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Reviews in American History 30.1 (2002) 66-71



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More Souths?

John C. Rodrigue


J. William Harris. Deep Souths: Delta, Piedmont, and Sea Island Society in the Age of Segregation. Baltimore: Johns Hopkins University Press, 2001. xiv + 454 pp. Maps, illustrations, appendix, notes, essay on sources, and index. $45.00.

Scholars have long recognized that the American South, however different from the rest of the United States, has never been a monolith. At a minimum we must distinguish between the upper and lower Souths, and even within those two subregions much diversity exists: Tidewater, Piedmont, Appalachia, Sea Islands, Gulf Coast, Delta, black belt, lowcountry, upcountry, hillcountry-and the list goes on. Geographical differences within each southern state, moreover, have profoundly influenced each state's social, economic, political, and cultural development. It is still possible, of course, to speak of the South, be it one defined by slavery and racial oppression, war and defeat, environment and weather, or by some other distinguishing characteristics. Nonetheless, we must also acknowledge that to generalize about the South is to participate in something of a charade; we can only speak of the South if we also admit that the region is marked by such diversity as almost to belie any notion of regional cohesion other than as contrivance.

In his new book, Deep Souths: Delta, Piedmont, and Sea Island Society in the Age of Segregation, J. William Harris confronts the issue of regional diversity within the American South. Specifically, he explores the question of whether it is even possible to make overarching generalizations about the Deep South, let alone the South as a whole. Harris maintains that although there may be such a thing as the "Deep South," we nonetheless cannot speak of it without also being aware of the many different communities that it comprises, and of how those communities have themselves changed over time. For Harris, time and place matter, and both are critical to any understanding of either the Deep South in particular or, by implication, the South in general.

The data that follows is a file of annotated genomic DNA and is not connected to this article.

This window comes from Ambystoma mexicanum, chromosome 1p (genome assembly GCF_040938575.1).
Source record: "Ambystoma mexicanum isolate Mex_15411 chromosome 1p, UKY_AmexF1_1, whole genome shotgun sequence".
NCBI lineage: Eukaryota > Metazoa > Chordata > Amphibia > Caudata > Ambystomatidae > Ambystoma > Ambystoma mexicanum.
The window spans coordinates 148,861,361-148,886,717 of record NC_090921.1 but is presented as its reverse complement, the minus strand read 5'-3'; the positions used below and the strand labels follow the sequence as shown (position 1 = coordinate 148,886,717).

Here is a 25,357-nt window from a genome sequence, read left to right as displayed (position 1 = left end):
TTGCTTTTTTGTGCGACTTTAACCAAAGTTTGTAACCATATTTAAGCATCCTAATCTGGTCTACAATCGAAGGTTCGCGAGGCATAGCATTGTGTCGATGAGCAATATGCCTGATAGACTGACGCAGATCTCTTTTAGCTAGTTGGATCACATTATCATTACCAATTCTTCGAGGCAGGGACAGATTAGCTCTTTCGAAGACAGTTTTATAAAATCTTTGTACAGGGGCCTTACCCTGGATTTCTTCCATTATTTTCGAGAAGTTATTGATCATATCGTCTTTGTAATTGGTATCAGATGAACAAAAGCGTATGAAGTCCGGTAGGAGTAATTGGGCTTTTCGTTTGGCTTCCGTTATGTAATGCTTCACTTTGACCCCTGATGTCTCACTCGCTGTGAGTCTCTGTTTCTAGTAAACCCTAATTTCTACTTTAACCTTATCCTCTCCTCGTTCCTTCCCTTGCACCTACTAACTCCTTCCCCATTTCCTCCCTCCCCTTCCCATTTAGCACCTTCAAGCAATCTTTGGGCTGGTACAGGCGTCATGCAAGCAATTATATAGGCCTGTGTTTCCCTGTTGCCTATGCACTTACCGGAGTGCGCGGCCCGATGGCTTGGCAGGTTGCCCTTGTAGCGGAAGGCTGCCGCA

In demonstrating the importance of time and place, Harris undertakes a comparative analysis of three distinct Deep South communities or regions: the Mississippi-Yazoo Delta, Georgia's eastern Piedmont, and the Sea Islands of coastal Georgia. Harris chose these regions evidently as a way of revisiting communities that had previously been the subjects of classic--though each in [End Page 66] its own way flawed--studies from the 1940s: William Alexander Percy's memoir, Lanterns on the Levee: Recollections of a Planter's Son (1941), for the Delta; Drums and Shadows: Survival Studies among the Georgia Coastal Negroes (1940), by the Georgia Writers' Project, a New Deal agency, for the Sea Islands; and sociologist Arthur Raper's Tenants of the Almighty (1943), a study of Greene County, for the Piedmont. However different they were from one another, these societies shared certain characteristics: black majorities, plantation agriculture, and slavery before the Civil War, followed by secession, military defeat, emancipation, and black political empowerment during Reconstruction. If Harris set for himself a formidable task in his choice of places, his time frame is equally imposing, extending from the end of Reconstruction until the Second World War and the advent of the modern civil rights movement. Moreover, few topics seem to have escaped Harris's vision, as he integrates economics, politics, and social and cultural developments into his panoramic portrait of the Deep Souths during the era of racial segregation and black disfranchisement.

Harris's larger goal in his ambitious, at times sprawling, book is to dismantle the myth of a timeless, unchanging Deep South that is itself the quintessence of the larger South. In both the popular mind, as evidenced by the novel and film Gone with the Wind and by the writings of William Faulkner, and even at times within the scholarly community, the romanticized notion of a single Deep South, untouched by time, has, according to Harris, demonstrated remarkable resilience. Yet not only is the concept of the Deep South of more recent vintage than many people might realize, dating only from the 1930s, but the caricature...

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